Red October in retrospect


October 26, 1917: Lenin addressing workers at Red Square, Moscow PHOTO/Colour by Klimbim

With the October Revolution, the locus of the revolutionary dynamic began to shift towards the East and more generally towards lands that were struggling against imperialism. This symbiosis between communism and anti-imperialism may well turn out to be the more lasting legacy of Red October.

[In this article we shall reflect not on what came after Red October, a vast subject in itself, but on the lasting global significance of that revolution, the process that led to it and the kind of state and society the makers of the revolution, most notably Lenin himself, expected to arise out of the revolution. All dates will be given in accordance with the Julian calendar that was used in Russia until well after the revolution. The Julian calendar runs 13 days behind the much more commonly used Gregorian calendar. For instance, the Russian working class women’s march that initiated the revolutionary dynamic of 1917 occurred on International Women’s Day, which is March 8 according to the Gregorian calendar but February 23 on the Julian calendar. Hence the designation: February Revolution.]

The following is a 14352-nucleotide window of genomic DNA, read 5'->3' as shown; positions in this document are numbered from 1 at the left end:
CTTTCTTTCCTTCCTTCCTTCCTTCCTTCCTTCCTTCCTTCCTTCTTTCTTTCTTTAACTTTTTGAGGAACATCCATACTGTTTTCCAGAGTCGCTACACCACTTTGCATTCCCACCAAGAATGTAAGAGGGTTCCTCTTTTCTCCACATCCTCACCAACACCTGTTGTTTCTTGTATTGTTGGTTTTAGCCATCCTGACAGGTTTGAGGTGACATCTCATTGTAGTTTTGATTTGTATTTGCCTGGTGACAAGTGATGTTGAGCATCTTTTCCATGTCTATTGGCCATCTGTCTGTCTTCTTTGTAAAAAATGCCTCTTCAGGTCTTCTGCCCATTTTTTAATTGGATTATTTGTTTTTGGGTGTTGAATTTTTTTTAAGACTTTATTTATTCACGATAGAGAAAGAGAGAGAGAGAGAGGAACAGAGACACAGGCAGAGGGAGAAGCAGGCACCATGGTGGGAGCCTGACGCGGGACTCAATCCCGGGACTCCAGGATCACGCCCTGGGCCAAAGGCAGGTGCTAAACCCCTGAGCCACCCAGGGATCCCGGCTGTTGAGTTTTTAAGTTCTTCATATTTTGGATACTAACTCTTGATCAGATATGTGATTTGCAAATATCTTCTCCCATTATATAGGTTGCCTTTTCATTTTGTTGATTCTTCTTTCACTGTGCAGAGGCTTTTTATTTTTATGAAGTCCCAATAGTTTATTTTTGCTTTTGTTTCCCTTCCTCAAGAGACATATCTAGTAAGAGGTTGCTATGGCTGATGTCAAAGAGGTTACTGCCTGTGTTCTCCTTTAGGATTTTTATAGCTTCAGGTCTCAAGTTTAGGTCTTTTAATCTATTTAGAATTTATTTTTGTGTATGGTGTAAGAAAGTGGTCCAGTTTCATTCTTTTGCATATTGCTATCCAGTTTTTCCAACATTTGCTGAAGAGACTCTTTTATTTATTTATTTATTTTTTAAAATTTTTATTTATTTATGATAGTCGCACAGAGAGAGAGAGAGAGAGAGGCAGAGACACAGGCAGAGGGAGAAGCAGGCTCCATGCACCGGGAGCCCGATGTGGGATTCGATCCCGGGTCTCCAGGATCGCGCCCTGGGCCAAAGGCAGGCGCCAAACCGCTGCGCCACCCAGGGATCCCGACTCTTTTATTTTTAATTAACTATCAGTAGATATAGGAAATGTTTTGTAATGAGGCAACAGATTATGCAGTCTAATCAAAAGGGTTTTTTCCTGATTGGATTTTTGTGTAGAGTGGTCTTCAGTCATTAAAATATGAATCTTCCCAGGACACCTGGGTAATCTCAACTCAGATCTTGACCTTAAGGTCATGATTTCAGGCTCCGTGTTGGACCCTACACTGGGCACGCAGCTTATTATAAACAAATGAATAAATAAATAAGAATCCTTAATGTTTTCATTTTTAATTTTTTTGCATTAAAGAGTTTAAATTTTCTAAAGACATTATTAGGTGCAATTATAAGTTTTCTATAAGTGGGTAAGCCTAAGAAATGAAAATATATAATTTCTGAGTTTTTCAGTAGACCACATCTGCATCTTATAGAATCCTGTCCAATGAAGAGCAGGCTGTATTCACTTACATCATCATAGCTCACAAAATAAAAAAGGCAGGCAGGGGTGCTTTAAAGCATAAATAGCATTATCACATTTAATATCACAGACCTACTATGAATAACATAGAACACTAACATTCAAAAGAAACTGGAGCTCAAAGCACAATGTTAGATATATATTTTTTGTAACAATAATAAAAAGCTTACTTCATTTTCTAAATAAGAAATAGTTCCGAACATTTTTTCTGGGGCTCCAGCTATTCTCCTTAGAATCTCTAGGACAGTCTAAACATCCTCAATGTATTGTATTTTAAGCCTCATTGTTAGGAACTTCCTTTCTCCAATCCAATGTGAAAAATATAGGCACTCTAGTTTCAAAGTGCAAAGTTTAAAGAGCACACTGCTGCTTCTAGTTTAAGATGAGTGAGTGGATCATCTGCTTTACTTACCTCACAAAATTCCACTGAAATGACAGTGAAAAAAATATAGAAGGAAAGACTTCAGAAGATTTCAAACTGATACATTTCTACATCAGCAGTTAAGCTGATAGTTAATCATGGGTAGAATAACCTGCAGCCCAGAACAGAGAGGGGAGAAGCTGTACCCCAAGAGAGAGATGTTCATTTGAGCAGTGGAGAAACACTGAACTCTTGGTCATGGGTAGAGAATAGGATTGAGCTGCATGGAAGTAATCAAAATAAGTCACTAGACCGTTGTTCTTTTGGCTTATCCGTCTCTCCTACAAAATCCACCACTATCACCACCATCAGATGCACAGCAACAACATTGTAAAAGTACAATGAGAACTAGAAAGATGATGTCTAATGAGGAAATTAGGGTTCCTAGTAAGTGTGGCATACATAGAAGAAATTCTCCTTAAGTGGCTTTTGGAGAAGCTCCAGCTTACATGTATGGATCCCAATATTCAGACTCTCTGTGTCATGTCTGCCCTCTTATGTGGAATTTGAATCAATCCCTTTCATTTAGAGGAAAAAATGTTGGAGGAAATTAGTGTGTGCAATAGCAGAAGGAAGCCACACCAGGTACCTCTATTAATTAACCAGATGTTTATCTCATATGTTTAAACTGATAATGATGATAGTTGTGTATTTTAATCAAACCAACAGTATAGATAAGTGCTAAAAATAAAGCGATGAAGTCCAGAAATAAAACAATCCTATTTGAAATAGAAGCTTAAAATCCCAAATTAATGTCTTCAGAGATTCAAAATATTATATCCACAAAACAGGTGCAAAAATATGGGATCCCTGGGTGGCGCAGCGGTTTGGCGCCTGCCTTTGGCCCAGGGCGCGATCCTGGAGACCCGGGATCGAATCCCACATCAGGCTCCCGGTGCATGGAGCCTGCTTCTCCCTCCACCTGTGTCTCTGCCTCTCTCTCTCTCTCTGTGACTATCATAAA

The Great Bolshevik Revolution of October 1917 was by no means simply a “Russian” revolution. Rather, it was a watershed event and a turning point in universal human history. This revolution came after a whole chain of revolutions that broke out in Europe in the aftermath of the French Revolution of 1789, but it was the first that envisioned the end not only of the rule of capital but of private property altogether, thus of all class society as such. In his seminal writings of March-April 1917, Lenin in fact envisions an immediate “withering away of the state” (“abolition of Army, police and the bureaucracy”, as he put it, and distribution of these functions among some two million people). This was the most far-reaching project that any revolution had ever set for itself.

When the 300-year-old tsarist monarchy collapsed in February 1917, most of the Russian Left, including the majority of the Bolsheviks, sought to stabilise a Western-style bourgeois democracy in their country. By contrast, Lenin argued in favour of mobilising workers and peasants towards an immediate socialist revolution that would be “the prologue to the coming European revolution”. Similarly, his vivid image of Russia as “the weakest link” in the imperialist chain illustrated the strategic conception that if a revolution could break that weakest link, the whole chain would come undone. In this sense, the Bolshevik Revolution not only had a European dimension but was to serve as a force that would detonate a worldwide crisis of colonialism and imperialism as such.

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